How to choose a course

When students are thinking about university, we know that the range of courses and institutions can be overwhelming. To help you encourage your students to think about what is most important to them we have created a range of resources that eliminate the confusion around higher education terminology and can support students in finding the right university and course for them.

Top 30UK university in The Guardian University Guide 2019
665undergraduate courses provided at the University of Derby**UCAS.co.uk 2018
13thin the UK for teaching quality**Times and Sunday Times league table 2019

Why should I study at university?

Choose a subject they enjoy

Students should make sure they choose a subject that they enjoy as they are committing to it for three or four years. They’ll be more motivated to work harder (more likely to attend 9am lectures) and their time at university will be a positive experience. If they are struggling to settle on just one subject, they may want to consider a Joint Honours degree which will give them the opportunity to explore two different subjects that they are passionate about.

Course and career

Get your students to thoroughly research the options available. Universities will offer courses which have the same name, yet the content will differ. It’s important for them to consider what they hope to do once they have finished higher education and how will the course contribute to achieving that goal? It may be that their dream job requires a specific degree or a set of skills that only a certain university course offers. They need to compare the modules offered and how they will be assessed.

Course extras

Some courses offer the opportunity to undertake a year in industry. This will help your students apply what they learn in real world situations and boost their employability when they leave university. Additionally, they may even be able to take a year of study abroad. If this is something they are interested in, then they need to check with the universities that they are applying to, to ensure that they can support with this.

What routes are available to get your students where they want to be?

Course levelCourse description
Further Education Level 3

A-levels
Students will choose or will have already chosen up to four subjects to specialise in. The choices open to them will vary depending on where they decide to study – either college or sixth form. They can now choose if they are ready to put their knowledge into practice in the working world or whether they want to study to an even higher level.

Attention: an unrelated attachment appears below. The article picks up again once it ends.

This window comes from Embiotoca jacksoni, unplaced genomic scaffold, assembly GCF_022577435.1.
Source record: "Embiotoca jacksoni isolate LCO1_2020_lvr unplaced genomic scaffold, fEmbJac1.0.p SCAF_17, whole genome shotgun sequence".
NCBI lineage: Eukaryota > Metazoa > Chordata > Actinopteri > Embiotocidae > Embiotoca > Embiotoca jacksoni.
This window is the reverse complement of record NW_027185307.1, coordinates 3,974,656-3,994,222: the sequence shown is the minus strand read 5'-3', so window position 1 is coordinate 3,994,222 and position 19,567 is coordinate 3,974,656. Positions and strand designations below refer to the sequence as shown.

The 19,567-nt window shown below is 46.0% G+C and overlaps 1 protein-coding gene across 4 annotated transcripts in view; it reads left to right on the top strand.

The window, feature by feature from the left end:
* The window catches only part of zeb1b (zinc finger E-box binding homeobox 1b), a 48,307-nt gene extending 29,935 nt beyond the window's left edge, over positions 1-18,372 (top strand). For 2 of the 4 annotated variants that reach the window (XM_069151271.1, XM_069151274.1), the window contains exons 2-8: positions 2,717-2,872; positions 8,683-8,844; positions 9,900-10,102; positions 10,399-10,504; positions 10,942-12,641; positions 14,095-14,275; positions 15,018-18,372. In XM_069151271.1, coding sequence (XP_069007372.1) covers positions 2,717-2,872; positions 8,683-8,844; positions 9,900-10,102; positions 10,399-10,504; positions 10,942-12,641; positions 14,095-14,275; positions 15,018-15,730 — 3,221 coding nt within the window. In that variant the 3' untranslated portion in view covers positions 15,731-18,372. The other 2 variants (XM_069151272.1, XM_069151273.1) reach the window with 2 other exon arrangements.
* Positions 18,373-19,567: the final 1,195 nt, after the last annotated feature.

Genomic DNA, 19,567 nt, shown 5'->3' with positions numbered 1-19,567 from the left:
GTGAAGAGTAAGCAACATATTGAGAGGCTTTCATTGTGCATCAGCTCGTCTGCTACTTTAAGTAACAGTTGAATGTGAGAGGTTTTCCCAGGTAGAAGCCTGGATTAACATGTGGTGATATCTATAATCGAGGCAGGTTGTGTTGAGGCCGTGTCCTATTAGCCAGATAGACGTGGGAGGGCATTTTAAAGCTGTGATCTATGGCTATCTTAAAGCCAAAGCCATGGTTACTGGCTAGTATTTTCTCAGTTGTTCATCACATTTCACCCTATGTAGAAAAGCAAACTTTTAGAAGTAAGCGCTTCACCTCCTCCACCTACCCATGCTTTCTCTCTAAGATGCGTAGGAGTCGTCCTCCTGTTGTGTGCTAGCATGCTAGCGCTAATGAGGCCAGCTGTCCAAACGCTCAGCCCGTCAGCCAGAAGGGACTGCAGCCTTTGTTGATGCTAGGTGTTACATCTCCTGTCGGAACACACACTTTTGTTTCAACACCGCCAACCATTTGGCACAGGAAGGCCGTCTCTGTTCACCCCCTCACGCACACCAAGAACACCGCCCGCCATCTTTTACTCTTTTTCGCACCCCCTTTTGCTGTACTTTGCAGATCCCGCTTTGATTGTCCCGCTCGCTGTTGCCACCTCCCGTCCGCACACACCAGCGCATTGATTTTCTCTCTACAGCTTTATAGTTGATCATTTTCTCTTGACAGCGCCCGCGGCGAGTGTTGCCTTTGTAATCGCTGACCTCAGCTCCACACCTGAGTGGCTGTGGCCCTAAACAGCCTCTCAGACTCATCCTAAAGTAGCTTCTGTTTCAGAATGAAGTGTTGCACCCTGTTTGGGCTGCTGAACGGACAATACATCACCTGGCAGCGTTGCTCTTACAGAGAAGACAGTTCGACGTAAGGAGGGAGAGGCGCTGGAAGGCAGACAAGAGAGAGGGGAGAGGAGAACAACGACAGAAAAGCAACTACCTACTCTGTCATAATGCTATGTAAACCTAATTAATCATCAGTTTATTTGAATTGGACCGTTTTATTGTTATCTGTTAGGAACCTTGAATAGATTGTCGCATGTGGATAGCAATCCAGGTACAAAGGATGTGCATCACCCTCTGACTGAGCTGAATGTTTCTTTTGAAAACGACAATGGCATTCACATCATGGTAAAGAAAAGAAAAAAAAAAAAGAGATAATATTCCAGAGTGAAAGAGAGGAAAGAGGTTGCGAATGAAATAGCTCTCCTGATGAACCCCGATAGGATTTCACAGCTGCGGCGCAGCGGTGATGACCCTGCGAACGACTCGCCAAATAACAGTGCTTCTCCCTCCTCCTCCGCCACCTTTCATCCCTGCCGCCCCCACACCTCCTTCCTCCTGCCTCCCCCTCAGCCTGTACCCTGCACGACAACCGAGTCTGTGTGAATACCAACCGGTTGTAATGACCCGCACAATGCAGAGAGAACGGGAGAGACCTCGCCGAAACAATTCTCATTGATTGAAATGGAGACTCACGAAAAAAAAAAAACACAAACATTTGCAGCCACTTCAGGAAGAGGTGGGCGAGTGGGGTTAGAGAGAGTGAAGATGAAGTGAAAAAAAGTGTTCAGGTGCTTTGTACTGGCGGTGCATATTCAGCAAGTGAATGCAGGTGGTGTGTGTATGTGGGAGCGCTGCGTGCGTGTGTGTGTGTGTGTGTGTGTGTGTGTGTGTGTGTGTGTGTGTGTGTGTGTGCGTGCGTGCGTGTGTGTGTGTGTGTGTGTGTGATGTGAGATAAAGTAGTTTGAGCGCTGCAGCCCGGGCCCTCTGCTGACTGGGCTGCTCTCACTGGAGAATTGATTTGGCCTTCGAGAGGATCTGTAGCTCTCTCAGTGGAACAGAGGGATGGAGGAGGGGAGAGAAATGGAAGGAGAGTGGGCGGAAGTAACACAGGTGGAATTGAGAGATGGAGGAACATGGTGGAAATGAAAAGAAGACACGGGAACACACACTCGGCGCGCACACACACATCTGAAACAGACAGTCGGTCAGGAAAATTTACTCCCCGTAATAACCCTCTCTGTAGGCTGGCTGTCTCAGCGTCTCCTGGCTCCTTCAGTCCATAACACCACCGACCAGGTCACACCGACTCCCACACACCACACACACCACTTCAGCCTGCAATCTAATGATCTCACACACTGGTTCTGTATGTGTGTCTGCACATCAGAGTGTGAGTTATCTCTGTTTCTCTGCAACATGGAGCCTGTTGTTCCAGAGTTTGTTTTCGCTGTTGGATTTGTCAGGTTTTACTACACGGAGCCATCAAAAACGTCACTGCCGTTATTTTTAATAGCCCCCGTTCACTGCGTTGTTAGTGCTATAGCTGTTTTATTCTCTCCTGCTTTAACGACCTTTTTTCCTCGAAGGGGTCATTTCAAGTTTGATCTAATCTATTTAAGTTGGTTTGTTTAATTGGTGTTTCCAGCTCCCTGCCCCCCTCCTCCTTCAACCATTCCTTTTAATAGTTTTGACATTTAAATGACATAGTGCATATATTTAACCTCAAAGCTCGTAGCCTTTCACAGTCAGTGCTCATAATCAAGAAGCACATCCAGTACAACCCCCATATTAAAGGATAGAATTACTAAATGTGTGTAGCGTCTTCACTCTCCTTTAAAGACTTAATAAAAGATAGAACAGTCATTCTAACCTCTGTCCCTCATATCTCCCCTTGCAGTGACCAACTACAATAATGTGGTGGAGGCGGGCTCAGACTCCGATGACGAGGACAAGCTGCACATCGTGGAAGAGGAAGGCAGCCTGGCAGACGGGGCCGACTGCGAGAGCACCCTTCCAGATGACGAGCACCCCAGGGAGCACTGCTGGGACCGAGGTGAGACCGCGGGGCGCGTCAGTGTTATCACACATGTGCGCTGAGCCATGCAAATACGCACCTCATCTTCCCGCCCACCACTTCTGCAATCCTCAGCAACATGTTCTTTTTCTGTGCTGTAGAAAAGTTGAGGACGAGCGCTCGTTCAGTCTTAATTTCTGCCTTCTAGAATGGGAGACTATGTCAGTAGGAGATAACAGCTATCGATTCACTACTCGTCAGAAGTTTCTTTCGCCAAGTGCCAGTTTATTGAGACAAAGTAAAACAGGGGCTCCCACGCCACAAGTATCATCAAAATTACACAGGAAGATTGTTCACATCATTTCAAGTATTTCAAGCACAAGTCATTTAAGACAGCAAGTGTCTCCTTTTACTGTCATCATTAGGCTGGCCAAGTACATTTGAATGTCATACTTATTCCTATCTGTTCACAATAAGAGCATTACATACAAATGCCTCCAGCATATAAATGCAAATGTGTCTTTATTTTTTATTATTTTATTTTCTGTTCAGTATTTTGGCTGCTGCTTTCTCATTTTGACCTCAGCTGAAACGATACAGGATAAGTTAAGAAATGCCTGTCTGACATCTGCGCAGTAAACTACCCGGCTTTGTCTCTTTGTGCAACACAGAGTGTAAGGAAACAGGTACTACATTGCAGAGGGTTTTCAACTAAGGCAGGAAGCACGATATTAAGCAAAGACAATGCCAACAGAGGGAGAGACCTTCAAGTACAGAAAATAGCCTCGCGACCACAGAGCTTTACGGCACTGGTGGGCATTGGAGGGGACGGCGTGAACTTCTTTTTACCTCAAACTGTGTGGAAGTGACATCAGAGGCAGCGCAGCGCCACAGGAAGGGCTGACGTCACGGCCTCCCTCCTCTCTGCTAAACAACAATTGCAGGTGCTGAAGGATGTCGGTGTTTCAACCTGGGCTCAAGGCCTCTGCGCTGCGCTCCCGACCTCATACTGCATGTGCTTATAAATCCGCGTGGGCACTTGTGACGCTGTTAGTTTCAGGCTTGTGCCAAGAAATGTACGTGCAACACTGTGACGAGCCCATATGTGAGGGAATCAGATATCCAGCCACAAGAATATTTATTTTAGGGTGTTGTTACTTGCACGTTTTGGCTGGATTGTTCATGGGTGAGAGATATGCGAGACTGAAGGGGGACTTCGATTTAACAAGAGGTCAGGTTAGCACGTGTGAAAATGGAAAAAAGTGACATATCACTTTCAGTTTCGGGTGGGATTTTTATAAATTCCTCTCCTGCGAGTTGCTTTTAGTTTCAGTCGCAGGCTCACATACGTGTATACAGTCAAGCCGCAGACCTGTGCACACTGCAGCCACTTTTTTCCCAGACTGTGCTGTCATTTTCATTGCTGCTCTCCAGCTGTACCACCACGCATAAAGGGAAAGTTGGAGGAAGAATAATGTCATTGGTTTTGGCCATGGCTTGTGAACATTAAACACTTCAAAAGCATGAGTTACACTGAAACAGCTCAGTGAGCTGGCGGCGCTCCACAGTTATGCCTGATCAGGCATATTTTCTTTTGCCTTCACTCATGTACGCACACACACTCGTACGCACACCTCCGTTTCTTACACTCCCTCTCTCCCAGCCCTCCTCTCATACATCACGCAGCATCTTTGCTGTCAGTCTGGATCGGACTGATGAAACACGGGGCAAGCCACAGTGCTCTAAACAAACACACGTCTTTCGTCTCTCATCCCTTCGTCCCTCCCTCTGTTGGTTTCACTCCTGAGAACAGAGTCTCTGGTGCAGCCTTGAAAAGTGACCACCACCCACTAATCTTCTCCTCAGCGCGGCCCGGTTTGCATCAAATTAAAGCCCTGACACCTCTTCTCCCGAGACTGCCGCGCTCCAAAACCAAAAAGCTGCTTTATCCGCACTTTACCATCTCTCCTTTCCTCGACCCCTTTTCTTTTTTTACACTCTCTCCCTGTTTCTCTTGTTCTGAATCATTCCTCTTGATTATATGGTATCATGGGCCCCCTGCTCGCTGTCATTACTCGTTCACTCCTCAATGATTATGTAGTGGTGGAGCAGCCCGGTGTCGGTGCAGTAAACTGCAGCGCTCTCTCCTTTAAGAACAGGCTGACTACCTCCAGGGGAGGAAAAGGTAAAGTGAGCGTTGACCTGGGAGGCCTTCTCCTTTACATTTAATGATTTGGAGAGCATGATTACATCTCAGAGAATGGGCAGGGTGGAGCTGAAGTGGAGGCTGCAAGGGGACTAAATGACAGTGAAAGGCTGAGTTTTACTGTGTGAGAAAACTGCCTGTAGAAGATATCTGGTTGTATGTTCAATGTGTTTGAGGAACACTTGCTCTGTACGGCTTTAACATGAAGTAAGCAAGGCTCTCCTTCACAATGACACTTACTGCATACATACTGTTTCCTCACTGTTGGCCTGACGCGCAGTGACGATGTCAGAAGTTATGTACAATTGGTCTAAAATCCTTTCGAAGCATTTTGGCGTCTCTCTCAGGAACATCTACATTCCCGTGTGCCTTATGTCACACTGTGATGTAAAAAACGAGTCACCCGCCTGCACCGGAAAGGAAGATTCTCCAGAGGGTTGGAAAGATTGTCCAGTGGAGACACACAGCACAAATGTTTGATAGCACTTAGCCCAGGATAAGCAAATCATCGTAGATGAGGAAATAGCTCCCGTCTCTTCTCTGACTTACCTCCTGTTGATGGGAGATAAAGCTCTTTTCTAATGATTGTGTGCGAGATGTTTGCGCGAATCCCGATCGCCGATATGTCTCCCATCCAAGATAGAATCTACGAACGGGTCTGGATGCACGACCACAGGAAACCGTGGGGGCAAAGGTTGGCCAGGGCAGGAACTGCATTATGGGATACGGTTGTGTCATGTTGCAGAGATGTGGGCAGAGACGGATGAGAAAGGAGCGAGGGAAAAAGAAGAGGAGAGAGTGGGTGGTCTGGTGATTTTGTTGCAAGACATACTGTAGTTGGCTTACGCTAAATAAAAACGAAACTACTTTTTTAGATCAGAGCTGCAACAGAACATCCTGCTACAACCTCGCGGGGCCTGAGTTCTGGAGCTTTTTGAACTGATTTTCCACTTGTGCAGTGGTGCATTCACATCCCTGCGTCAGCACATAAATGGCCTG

BTEC
These vocational qualifications help your students to specialise in a particular subject and use practical lessons and placements to aid their learning. These will help them to decide if they want to be an expert in that field - they can decide to do that through study or in the work place.

Apprenticeship
Your students can go straight into the world of work, with training along the way within a university, college or training provider to support their development. They will usually apply directly to the employer offering the apprenticeship and higher apprenticeships can enable them to go on to study for a foundation or full degree.

Access and Foundation 

Access
Access courses are for students aged 19 and over without the necessary qualifications for entry to higher education. They prepare people for university-level study so they can go on to do a degree course.

Foundation year (if required)
If you have the enthusiasm for exploring your subject area but not all the skills needed to succeed as a student at degree level, you could consider a course with foundation year. This is an integrated four-year course that starts by introducing you to the foundation elements of study at university. 

Higher Education Level 4  

Year 1 at university
They will spend this year learning the basis of their subject. They will meet new people who may bring different points of view and also lecturers/teaching staff who are specialists in their.

HNC
HNCs mix academic, hands-on, practical, and vocational learning that will give your students the skills they need in the workplace. They can then choose to further in education with an HND or go into work. 

Higher Education Level 5 

Year 2 at university
Your students can start to specialise and choose their own modules. Their progress will be measured through assessments, practicals, exams or presentations depending on the university and course they choose.

HND
This develops the skills which they learned in your HNC. There are still opportunities to work during a HND and put their skills into practice. They can then choose to ‘top up’ with a third year and study for a degree or go straight into work. 

Higher Education Level 6  

Year 3 at university
In this year most students undertake their dissertation. This is an indepth research project on a topic of interest for them. Nearing the end of the year students will decide if they want to do even more studying or use their knowledge and skills in employment.

How to choose guide